Extension Logo
Extension Logo
University of Minnesota Extension

Managing Spider Mites on Houseplants

Spider mites are a common pest of houseplants. They prefer warm, dry environments with low humidity levels. Feeding damage results in chlorotic spots or a stippled appearance on plant leaves. Webbing may also be present. Luckily, they are rather easy to control.

The most common spider mite found on houseplants is the two-spotted spider mite. The adult has eight legs with an oval shaped body and is approximately 1/50 of an inch long. The body is commonly greenish or almost translucent although it may be brown to orange-red. It has two dark spots on its body that are easily viewed using a 10X to 15X magnifying lens. Spider mites are not insects. They are a type of arachnid and closely related to spiders and ticks.

If your houseplants are infested with spider mites, consider moving them to a cooler room away from healthy plants. Keep the soil moist but not overly saturated. A good rule of thumb is to water your houseplants when the top half inch of soil is dry. Washing plant foliage using a soft cloth or a forceful spray of lukewarm water can help reduce the spider mite population if done repeatedly. Other control options include treating plants with an insecticide containing permethrin or pyrethrin. Insecticidal soap and horticultural oil are also effective. If using a pesticide, always read the label carefully before buying and again before using the product. This is especially important as the availability and recommended use of specific pesticides may change from year to year. The label is the final authority on how you may legally use any pesticide.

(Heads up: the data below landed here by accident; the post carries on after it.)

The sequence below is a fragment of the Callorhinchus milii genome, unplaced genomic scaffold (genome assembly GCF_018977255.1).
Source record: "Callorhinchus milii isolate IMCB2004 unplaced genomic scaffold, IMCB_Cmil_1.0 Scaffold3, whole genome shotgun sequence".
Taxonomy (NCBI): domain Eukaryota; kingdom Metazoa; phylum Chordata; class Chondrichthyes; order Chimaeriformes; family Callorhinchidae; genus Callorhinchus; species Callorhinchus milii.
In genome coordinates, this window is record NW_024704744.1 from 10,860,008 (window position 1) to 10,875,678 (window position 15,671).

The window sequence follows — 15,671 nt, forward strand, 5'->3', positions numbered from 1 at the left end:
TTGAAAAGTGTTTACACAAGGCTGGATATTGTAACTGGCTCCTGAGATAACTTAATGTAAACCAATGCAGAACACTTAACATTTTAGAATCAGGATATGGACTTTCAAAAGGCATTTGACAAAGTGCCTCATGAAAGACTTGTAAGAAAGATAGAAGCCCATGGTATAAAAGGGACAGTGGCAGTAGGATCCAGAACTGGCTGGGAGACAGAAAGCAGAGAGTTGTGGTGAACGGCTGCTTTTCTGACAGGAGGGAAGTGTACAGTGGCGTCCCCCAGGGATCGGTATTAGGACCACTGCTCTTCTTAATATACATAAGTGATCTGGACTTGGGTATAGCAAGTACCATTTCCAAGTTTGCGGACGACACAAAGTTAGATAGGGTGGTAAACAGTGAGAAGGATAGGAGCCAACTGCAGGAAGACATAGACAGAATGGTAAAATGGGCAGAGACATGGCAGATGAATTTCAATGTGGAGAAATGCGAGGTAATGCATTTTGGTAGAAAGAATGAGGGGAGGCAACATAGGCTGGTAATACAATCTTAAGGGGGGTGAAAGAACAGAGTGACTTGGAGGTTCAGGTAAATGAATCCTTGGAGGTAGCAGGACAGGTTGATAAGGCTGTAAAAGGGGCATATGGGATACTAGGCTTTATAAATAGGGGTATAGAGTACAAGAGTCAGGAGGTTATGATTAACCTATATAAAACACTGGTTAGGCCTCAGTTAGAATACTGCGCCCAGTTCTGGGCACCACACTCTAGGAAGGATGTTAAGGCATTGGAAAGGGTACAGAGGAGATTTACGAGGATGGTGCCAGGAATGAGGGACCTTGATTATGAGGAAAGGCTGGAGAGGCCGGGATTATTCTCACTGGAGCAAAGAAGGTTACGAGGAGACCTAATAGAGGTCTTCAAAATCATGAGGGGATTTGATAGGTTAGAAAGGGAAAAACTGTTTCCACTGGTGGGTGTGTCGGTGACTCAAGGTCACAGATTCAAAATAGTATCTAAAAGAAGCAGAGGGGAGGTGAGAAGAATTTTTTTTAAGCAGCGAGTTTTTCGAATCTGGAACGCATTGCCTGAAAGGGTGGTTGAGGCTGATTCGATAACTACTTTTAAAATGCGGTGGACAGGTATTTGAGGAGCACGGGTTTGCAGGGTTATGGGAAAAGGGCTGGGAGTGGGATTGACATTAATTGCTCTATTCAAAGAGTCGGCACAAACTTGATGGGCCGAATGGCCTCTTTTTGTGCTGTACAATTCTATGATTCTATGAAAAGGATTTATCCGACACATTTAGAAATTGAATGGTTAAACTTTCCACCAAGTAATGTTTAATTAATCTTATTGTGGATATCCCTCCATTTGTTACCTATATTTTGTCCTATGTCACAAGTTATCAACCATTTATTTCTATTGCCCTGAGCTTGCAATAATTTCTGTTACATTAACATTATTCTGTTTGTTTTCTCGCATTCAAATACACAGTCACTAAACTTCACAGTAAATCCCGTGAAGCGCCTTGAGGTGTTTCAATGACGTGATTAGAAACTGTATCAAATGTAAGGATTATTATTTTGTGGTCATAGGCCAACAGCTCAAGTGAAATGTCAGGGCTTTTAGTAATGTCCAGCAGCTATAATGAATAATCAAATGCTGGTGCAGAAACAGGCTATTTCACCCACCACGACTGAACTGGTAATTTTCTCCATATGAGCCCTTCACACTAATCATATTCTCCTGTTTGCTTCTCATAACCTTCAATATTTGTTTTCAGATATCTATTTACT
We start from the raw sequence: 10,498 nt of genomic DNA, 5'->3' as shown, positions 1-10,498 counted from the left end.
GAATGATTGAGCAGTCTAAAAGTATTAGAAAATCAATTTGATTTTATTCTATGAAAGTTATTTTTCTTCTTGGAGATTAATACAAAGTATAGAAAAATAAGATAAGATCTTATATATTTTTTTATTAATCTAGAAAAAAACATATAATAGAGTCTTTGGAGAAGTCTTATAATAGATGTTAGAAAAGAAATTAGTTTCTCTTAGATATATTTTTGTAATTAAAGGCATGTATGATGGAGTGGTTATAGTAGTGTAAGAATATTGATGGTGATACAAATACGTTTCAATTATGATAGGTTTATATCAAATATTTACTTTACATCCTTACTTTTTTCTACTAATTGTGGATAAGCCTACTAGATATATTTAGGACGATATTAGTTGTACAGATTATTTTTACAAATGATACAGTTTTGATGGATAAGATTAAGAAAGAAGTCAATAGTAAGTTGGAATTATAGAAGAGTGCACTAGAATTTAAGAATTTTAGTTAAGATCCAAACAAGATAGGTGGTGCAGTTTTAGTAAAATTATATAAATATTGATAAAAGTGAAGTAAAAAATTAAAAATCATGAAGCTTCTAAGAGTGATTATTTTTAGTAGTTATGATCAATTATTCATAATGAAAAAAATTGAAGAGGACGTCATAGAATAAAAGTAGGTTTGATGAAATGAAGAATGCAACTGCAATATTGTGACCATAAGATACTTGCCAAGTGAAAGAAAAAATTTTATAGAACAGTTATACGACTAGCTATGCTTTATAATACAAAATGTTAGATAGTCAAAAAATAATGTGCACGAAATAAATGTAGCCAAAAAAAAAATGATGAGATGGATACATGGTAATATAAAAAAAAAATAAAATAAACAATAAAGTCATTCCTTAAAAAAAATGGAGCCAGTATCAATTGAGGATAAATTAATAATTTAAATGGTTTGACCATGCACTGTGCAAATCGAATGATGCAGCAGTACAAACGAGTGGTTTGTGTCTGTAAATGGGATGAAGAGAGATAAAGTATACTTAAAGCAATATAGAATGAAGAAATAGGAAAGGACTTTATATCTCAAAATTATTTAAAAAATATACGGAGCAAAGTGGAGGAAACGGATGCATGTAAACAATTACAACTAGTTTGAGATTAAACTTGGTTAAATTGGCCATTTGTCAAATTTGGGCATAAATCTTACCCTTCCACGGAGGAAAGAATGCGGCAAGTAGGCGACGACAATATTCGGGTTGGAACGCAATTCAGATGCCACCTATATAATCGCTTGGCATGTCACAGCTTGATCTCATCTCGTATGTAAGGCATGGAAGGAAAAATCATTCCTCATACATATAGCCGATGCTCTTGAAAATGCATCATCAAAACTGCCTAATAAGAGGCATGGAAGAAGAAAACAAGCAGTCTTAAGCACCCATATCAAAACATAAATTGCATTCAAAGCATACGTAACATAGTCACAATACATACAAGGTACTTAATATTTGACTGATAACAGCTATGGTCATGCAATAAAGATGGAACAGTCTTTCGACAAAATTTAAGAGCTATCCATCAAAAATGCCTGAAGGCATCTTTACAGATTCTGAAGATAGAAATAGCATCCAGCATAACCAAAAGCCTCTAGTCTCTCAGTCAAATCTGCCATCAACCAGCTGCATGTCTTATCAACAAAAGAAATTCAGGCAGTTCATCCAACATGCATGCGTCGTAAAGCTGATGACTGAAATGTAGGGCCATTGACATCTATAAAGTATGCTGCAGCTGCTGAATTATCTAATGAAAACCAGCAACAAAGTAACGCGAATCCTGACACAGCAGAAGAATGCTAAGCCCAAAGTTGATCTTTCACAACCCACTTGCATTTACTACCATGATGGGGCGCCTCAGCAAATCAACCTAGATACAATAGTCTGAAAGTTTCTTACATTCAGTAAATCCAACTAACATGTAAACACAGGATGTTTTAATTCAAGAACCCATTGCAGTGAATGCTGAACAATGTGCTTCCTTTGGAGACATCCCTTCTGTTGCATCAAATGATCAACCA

If the infestation is severe with most of the plant being covered with spider mites the best control option is to discard the plant. Before removing, place a plastic bag over the plant to help prevent any spider mites from migrating to other houseplants. To prevent future infestations, keep newly acquired houseplants in an isolated area, away from other houseplants for a few weeks. Use this time to monitor the plants for any pest problems before placing them with the rest of your healthy plants.

If spider mites are bothering your houseplants or if you have other plant questions, please call me at the University of Minnesota Extension office, Clay County at 218-299-7338, 1-800-299-5020 or by email nels1657@umn.edu.  

Page survey

© 2024 Regents of the University of Minnesota. All rights reserved. The University of Minnesota is an equal opportunity educator and employer.